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Issue 61, 2017
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Design of a multifunctional vanadium pentoxide/polymer biocomposite for implant-coating applications

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Abstract

In this study we designed a multifunctional implant coating by exploiting the properties of vanadium pentoxide (V2O5), i.e., the antibacterial activity via myeloperoxidase-like catalytic activity and the bioactivity of low concentrations of vanadate ions (dissolved form of V2O5) via the insulin-mimicking effect. To achieve this, the dissolution control of the V2O5 and the sustained release of the vanadate ions had to be achieved by processing the appropriate carrier system for the V2O5. Thus, we evaluated the ability of different polymeric carriers and the V2O5 particle morphology to modulate in vitro the stability of the prepared V2O5/polymeric coatings. For the control of the V2O5 dissolution it was crucial to control the diffusion of the particles from the polymeric matrix to the surrounding medium and to prevent extensive swelling of the polymer matrix. We highlighted the correlation between the strength of the interactions at the V2O5/polymer interface and the composite's stability under simulated physiological conditions. The optimum outcome was obtained for a nanowires-V2O5/PLGA composite coating that delivered vanadates sustainably, while at the same time preventing the colonization of S. epidermidis (NCIMB 8853) on its surface and ensuring the absence of any harmful effects on the red blood cells.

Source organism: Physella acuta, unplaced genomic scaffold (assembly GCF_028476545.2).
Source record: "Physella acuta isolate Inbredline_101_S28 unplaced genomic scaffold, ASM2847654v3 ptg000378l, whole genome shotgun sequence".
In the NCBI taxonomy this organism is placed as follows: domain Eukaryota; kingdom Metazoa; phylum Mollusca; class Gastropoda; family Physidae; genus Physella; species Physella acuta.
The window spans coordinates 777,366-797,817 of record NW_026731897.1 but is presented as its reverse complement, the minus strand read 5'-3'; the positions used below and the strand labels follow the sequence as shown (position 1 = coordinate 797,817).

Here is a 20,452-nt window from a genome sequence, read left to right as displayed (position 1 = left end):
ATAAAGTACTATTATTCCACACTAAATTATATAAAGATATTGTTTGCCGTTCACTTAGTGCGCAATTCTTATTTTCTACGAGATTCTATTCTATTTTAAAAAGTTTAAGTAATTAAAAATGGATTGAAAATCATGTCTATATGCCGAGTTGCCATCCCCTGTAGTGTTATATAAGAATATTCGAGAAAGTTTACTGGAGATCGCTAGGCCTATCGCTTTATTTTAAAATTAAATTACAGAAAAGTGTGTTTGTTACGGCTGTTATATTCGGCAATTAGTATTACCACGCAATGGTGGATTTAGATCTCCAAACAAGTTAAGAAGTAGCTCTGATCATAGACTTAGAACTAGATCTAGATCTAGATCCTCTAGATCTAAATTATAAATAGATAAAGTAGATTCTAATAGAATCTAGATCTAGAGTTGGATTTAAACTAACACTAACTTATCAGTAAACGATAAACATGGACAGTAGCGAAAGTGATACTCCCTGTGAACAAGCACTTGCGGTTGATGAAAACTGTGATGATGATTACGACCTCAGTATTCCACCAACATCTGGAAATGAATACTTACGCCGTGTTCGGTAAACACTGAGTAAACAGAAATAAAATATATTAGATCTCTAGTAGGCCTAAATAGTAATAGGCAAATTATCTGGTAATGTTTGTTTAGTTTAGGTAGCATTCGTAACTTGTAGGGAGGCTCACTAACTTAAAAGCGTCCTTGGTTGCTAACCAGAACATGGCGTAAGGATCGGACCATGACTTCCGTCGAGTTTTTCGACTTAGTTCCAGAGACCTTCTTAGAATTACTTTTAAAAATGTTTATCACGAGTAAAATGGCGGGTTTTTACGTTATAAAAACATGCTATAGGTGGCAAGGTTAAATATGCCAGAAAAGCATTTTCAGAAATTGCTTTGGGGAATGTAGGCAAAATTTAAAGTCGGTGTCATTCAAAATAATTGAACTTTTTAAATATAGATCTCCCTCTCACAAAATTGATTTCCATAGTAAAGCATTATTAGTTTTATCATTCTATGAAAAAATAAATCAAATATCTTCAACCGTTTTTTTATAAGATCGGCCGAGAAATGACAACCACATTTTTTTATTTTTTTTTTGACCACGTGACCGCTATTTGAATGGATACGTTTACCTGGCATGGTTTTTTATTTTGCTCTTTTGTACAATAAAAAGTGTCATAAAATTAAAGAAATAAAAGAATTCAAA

Graphical abstract: Design of a multifunctional vanadium pentoxide/polymer biocomposite for implant-coating applications

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Publication details

The article was received on 09 Jun 2017, accepted on 23 Jul 2017 and first published on 07 Aug 2017


Article type: Paper
DOI: 10.1039/C7RA06471C
Citation: RSC Adv., 2017,7, 38647-38658
  • Open access: Creative Commons BY-NC license
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    Design of a multifunctional vanadium pentoxide/polymer biocomposite for implant-coating applications

    N. Anicic, M. Vukomanovic and D. Suvorov, RSC Adv., 2017, 7, 38647
    DOI: 10.1039/C7RA06471C

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